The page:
The silver lining, according to the American Wood Council, is that 75 percent of U.S. building stock “will be either new or renovated” between 2010 and 2035 – providing a unique opportunity for builders, architects and specifiers to use more carbon-friendly materials such as wood in new building construction or renovations.
Part of wood’s growing momentum is the popularity of mass timber, a type of wood product manufactured into large pieces that easily fit together and provide massive performance boosts compared to traditional wood beams. Mass timber comes in several variants including glue-laminated (glulam), cross-laminated timber (CLT), laminated veneer lumber (LVL), nail-laminated timber (NLT), and dowel-laminated timber (DLT). Mass timber can meet or even exceed the performance of concrete and steel, and there’s even an 80-storey mass timber tower proposed in Chicago.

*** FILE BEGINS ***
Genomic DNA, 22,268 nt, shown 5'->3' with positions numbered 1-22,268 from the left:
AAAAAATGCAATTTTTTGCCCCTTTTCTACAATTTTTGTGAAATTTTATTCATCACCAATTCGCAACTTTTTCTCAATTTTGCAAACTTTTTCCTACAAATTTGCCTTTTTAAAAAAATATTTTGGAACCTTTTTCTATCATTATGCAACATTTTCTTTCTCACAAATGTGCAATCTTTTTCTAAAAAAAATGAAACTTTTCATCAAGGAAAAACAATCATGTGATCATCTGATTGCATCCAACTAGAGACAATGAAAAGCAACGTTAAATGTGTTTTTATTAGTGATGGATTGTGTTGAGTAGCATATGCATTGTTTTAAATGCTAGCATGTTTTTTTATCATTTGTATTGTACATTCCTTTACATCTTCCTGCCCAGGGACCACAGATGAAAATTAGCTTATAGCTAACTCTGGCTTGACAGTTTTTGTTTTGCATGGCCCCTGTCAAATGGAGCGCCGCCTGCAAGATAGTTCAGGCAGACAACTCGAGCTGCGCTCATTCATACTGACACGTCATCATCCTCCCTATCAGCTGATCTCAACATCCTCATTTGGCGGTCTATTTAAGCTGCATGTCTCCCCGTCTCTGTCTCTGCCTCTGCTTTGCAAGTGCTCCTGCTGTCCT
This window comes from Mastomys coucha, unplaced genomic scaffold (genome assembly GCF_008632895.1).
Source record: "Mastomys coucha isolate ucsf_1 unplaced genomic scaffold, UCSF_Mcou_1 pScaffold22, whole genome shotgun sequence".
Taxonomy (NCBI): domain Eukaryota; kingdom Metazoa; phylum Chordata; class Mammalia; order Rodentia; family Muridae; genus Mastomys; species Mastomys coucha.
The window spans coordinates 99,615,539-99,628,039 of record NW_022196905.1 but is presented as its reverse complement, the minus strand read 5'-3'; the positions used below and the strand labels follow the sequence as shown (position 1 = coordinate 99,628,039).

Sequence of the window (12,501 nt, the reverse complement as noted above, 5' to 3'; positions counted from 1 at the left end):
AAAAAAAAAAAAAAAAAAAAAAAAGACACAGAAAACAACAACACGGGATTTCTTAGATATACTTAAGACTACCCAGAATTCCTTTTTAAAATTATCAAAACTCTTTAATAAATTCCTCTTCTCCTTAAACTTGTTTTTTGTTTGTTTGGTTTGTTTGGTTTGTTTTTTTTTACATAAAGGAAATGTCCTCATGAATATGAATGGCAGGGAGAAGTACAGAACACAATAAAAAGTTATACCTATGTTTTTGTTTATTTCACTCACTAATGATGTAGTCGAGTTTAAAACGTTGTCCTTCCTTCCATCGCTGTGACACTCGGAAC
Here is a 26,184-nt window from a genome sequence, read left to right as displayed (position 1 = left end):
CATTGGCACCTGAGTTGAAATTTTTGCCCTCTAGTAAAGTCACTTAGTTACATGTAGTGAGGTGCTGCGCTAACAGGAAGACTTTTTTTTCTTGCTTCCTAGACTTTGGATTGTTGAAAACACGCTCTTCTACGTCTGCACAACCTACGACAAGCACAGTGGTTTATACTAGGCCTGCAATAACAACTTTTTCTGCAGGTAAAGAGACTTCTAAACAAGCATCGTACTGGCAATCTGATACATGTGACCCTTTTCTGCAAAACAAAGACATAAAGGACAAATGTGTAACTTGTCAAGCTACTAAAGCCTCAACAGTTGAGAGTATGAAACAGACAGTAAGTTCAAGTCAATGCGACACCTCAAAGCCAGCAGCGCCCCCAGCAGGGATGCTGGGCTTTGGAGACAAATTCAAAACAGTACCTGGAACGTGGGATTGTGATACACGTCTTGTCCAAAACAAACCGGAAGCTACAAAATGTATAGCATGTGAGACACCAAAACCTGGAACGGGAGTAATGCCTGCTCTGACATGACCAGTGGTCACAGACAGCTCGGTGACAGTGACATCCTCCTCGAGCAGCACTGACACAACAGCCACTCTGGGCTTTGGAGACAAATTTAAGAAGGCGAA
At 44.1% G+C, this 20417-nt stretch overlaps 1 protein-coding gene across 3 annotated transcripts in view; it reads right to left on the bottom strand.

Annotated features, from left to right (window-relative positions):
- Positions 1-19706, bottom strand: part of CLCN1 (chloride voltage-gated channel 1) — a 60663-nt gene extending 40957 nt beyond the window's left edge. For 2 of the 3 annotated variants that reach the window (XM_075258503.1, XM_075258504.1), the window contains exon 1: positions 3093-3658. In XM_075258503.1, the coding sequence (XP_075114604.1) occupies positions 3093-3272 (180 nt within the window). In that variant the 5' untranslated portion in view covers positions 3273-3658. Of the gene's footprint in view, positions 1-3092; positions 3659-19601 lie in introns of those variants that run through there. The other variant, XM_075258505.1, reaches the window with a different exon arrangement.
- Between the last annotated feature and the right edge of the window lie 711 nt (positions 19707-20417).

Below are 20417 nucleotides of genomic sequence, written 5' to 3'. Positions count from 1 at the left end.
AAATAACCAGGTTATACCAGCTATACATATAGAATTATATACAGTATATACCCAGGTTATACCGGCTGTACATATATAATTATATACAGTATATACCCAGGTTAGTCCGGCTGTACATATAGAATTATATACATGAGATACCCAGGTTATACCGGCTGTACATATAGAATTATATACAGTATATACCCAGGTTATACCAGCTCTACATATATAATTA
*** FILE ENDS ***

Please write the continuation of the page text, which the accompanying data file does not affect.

Legislation in various countries has also encouraged the use of wood such as heavy timber or mass timber in various building projects, including:
- France, where new public buildings must have at least 0.2 cubic metres of wood for every square metre of floor
- New Zealand, where wood products must be considered as the main structural material in new government-funded buildings up to four storeys tall
- Japan, where wood products must be considered as the main building material for government-funded projects up to three storeys
- Canada, where the provincial governments of Ontario, B.C. and Quebec encourage wood’s use in public buildings
But recommending wood as a building material doesn’t just make for good public policy. It also provides significant environmental and other benefits for building owners and managers.